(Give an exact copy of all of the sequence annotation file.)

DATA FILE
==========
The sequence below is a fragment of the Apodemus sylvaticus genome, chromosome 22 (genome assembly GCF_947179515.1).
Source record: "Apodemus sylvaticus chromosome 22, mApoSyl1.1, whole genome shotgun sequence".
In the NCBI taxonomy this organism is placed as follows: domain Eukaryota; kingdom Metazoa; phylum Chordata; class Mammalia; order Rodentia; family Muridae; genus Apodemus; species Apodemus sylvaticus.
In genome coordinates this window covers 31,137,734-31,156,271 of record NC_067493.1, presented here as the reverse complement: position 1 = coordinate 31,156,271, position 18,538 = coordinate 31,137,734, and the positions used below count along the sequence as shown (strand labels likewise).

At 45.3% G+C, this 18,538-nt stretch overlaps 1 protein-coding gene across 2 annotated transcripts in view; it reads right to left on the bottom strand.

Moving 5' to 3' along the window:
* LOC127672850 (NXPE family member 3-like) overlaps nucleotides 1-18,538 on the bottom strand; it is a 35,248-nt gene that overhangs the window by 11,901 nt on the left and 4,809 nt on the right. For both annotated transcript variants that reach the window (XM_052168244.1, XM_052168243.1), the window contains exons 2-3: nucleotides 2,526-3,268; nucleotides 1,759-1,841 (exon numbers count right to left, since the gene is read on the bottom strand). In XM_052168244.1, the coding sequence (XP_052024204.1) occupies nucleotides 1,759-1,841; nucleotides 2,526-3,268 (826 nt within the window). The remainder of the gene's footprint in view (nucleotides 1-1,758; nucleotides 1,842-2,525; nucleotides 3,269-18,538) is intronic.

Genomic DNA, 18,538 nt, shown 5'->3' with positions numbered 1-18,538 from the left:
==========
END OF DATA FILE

The sequence below is a fragment of the Apodemus sylvaticus genome, chromosome 22 (genome assembly GCF_947179515.1).
Source record: "Apodemus sylvaticus chromosome 22, mApoSyl1.1, whole genome shotgun sequence".
In the NCBI taxonomy this organism is placed as follows: domain Eukaryota; kingdom Metazoa; phylum Chordata; class Mammalia; order Rodentia; family Muridae; genus Apodemus; species Apodemus sylvaticus.
In genome coordinates this window covers 31,137,734-31,156,271 of record NC_067493.1, presented here as the reverse complement: position 1 = coordinate 31,156,271, position 18,538 = coordinate 31,137,734, and the positions used below count along the sequence as shown (strand labels likewise).

At 45.3% G+C, this 18,538-nt stretch overlaps 1 protein-coding gene across 2 annotated transcripts in view; it reads right to left on the bottom strand.

Moving 5' to 3' along the window:
* LOC127672850 (NXPE family member 3-like) overlaps nucleotides 1-18,538 on the bottom strand; it is a 35,248-nt gene that overhangs the window by 11,901 nt on the left and 4,809 nt on the right. For both annotated transcript variants that reach the window (XM_052168244.1, XM_052168243.1), the window contains exons 2-3: nucleotides 2,526-3,268; nucleotides 1,759-1,841 (exon numbers count right to left, since the gene is read on the bottom strand). In XM_052168244.1, the coding sequence (XP_052024204.1) occupies nucleotides 1,759-1,841; nucleotides 2,526-3,268 (826 nt within the window). The remainder of the gene's footprint in view (nucleotides 1-1,758; nucleotides 1,842-2,525; nucleotides 3,269-18,538) is intronic.

Genomic DNA, 18,538 nt, shown 5'->3' with positions numbered 1-18,538 from the left: